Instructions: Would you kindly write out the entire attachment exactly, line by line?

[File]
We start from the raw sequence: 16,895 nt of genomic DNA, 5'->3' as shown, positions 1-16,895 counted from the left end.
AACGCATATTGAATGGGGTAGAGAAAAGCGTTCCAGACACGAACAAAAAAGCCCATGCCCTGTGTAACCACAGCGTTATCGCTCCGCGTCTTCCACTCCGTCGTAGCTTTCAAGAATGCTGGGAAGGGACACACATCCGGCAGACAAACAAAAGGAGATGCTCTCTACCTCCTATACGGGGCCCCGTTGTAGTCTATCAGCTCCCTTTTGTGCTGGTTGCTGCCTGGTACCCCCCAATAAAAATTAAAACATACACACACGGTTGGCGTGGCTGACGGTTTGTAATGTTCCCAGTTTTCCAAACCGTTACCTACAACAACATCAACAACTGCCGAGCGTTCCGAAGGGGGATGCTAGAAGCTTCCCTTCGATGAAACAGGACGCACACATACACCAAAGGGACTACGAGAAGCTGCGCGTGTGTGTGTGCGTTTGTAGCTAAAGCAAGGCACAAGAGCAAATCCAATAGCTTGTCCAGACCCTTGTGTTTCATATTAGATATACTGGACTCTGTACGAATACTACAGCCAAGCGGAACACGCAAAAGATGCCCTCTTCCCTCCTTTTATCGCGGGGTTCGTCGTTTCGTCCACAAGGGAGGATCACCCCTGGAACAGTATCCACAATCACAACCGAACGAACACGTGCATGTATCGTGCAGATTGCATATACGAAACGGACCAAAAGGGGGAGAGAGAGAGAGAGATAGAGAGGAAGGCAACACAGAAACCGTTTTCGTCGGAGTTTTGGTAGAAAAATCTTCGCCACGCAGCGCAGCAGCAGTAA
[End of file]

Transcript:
We start from the raw sequence: 16,895 nt of genomic DNA, 5'->3' as shown, positions 1-16,895 counted from the left end.
AACGCATATTGAATGGGGTAGAGAAAAGCGTTCCAGACACGAACAAAAAAGCCCATGCCCTGTGTAACCACAGCGTTATCGCTCCGCGTCTTCCACTCCGTCGTAGCTTTCAAGAATGCTGGGAAGGGACACACATCCGGCAGACAAACAAAAGGAGATGCTCTCTACCTCCTATACGGGGCCCCGTTGTAGTCTATCAGCTCCCTTTTGTGCTGGTTGCTGCCTGGTACCCCCCAATAAAAATTAAAACATACACACACGGTTGGCGTGGCTGACGGTTTGTAATGTTCCCAGTTTTCCAAACCGTTACCTACAACAACATCAACAACTGCCGAGCGTTCCGAAGGGGGATGCTAGAAGCTTCCCTTCGATGAAACAGGACGCACACATACACCAAAGGGACTACGAGAAGCTGCGCGTGTGTGTGTGCGTTTGTAGCTAAAGCAAGGCACAAGAGCAAATCCAATAGCTTGTCCAGACCCTTGTGTTTCATATTAGATATACTGGACTCTGTACGAATACTACAGCCAAGCGGAACACGCAAAAGATGCCCTCTTCCCTCCTTTTATCGCGGGGTTCGTCGTTTCGTCCACAAGGGAGGATCACCCCTGGAACAGTATCCACAATCACAACCGAACGAACACGTGCATGTATCGTGCAGATTGCATATACGAAACGGACCAAAAGGGGGAGAGAGAGAGAGAGATAGAGAGGAAGGCAACACAGAAACCGTTTTCGTCGGAGTTTTGGTAGAAAAATCTTCGCCACGCAGCGCAGCAGCAGTAA